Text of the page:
"Our results suggest that it is not only the drug that sends the leukemia into remission, it's also the natural immune response," Levy said. "After starting imatinib, the anti-leukemia immune response gradually increases. However, it begins to weaken after it reaches a peak. This typically happens well into the treatment.
"Leukemia cells are still present, but in relatively low numbers that causes the immune response to wind down. Unfortunately, this is an ideal time for the cancer cells to develop drug resistance and render the therapy ineffective."
Best Time for Immune Response
Incorporating Lee's clinical data on immune response, Levy's model suggests that the immune response of the patients should be boosted at the time when their immune response starts weakening.
The authors suggest that such a stimulation can be provided in the form of "cancer vaccines," in which pre-therapy blood taken from patients is irradiated to kill active cancer cells, then introduced back to the patient. A strong stimulation of the immune system was shown to be active in vitro in Lee's lab experiments.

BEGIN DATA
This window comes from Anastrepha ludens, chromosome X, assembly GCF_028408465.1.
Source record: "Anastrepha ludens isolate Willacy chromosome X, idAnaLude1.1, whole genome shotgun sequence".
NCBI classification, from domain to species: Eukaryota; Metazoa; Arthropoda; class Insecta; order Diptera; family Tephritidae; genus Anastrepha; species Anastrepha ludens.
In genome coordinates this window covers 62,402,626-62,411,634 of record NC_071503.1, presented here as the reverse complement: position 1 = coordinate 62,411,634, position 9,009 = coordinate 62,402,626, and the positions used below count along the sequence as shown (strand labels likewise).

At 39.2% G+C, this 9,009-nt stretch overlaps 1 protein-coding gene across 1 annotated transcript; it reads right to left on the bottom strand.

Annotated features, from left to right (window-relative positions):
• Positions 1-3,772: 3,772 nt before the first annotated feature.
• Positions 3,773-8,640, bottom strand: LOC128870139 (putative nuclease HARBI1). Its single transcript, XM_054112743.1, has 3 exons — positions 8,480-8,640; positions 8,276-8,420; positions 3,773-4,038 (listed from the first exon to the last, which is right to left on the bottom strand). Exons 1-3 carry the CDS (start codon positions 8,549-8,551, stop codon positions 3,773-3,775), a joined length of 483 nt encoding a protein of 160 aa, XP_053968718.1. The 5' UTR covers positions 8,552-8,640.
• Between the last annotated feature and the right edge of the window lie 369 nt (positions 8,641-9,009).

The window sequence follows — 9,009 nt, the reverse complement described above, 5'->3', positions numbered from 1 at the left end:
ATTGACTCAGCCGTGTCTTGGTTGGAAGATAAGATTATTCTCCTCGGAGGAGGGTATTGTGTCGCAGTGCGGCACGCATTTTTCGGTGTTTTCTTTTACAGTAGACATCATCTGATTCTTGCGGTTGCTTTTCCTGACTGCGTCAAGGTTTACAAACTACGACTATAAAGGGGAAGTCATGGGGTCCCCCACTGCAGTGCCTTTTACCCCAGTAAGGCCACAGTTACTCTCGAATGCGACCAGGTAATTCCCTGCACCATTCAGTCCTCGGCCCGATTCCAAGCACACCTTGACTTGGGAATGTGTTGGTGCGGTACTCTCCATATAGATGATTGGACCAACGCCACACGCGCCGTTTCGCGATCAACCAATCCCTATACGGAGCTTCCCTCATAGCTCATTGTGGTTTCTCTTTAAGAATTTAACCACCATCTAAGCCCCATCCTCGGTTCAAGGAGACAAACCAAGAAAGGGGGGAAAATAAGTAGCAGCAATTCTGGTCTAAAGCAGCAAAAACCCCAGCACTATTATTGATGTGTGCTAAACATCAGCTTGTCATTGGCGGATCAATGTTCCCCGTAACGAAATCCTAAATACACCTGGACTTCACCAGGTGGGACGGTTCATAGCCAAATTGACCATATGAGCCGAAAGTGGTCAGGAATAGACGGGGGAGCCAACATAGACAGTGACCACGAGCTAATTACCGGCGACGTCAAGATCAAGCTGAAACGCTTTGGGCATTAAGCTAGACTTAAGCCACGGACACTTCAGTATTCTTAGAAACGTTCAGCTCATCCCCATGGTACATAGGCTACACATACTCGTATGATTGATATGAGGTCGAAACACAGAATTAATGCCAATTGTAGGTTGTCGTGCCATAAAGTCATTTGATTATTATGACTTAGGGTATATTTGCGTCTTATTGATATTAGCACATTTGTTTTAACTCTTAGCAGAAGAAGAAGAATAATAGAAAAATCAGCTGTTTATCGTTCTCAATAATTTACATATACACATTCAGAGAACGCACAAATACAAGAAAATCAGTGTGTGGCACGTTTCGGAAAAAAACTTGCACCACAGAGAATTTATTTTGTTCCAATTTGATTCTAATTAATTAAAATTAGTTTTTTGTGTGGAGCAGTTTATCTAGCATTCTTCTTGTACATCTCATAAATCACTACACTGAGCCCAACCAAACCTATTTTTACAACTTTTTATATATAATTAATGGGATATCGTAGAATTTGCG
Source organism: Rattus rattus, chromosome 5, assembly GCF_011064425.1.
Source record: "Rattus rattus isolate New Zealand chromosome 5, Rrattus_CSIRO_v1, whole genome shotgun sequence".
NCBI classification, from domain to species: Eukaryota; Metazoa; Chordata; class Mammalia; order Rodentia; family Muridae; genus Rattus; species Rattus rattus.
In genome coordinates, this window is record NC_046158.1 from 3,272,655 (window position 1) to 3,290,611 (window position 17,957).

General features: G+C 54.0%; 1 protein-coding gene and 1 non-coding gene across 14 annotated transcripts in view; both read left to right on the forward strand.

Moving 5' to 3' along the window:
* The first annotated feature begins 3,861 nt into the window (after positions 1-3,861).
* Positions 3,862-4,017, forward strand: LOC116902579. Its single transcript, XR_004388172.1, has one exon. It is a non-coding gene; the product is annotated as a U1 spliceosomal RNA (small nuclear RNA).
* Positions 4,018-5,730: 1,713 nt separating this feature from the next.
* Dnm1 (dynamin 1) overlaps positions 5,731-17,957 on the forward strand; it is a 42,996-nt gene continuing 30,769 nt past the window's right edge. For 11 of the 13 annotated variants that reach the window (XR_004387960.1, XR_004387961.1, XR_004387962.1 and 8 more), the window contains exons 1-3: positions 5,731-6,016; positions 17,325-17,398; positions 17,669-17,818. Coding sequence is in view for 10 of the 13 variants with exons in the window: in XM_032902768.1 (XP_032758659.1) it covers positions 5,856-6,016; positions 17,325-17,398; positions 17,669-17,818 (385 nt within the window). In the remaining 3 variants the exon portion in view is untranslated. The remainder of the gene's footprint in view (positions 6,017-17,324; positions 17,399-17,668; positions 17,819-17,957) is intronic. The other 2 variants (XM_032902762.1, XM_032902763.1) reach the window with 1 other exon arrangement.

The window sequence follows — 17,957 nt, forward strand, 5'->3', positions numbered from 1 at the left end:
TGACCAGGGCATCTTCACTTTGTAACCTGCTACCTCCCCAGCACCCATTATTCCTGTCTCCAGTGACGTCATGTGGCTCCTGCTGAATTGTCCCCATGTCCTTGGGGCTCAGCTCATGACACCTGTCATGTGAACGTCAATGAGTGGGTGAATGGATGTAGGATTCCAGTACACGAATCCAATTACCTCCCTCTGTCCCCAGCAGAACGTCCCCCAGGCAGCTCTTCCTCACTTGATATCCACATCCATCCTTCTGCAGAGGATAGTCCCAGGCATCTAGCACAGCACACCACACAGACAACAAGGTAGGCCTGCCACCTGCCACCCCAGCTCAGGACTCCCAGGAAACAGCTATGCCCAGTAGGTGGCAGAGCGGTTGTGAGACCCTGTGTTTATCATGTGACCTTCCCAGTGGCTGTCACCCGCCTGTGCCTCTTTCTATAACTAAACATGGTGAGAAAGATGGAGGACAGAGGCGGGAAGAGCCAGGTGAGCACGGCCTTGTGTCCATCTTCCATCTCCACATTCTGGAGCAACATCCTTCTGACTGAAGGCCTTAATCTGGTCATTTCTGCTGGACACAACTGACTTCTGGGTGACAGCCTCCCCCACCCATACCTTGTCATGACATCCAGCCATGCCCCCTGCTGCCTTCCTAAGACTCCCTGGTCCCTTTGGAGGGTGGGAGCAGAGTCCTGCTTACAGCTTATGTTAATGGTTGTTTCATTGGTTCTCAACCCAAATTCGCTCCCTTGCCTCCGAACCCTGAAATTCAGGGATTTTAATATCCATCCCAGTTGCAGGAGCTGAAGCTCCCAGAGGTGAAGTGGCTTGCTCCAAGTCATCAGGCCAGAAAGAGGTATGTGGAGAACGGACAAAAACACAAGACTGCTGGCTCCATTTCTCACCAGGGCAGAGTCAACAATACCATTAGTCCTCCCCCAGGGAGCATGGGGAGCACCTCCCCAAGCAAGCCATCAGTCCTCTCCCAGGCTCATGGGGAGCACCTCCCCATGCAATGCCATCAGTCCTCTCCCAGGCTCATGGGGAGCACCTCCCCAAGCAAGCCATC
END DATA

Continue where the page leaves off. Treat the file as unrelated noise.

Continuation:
"The mathematical approach showed that it is imperative to connect the timing of the cancer vaccine with the individual profile of the immune response of each patient," Levy said. "The mathematical simulations suggest that a vaccine administered within the initial months of the treatment will have no effect on the progression of the disease. On the other hand, a well-timed vaccine can potentially cure the disease."
Individual Therapy Plan
But the dynamics of each patient's immune response differ. That's where the math comes in, says Levy. "We can find rules for application to a specific patient. We can measure each patient's parameters to find when the dosage will b
|Contact: Ellen Ternes|
University of Maryland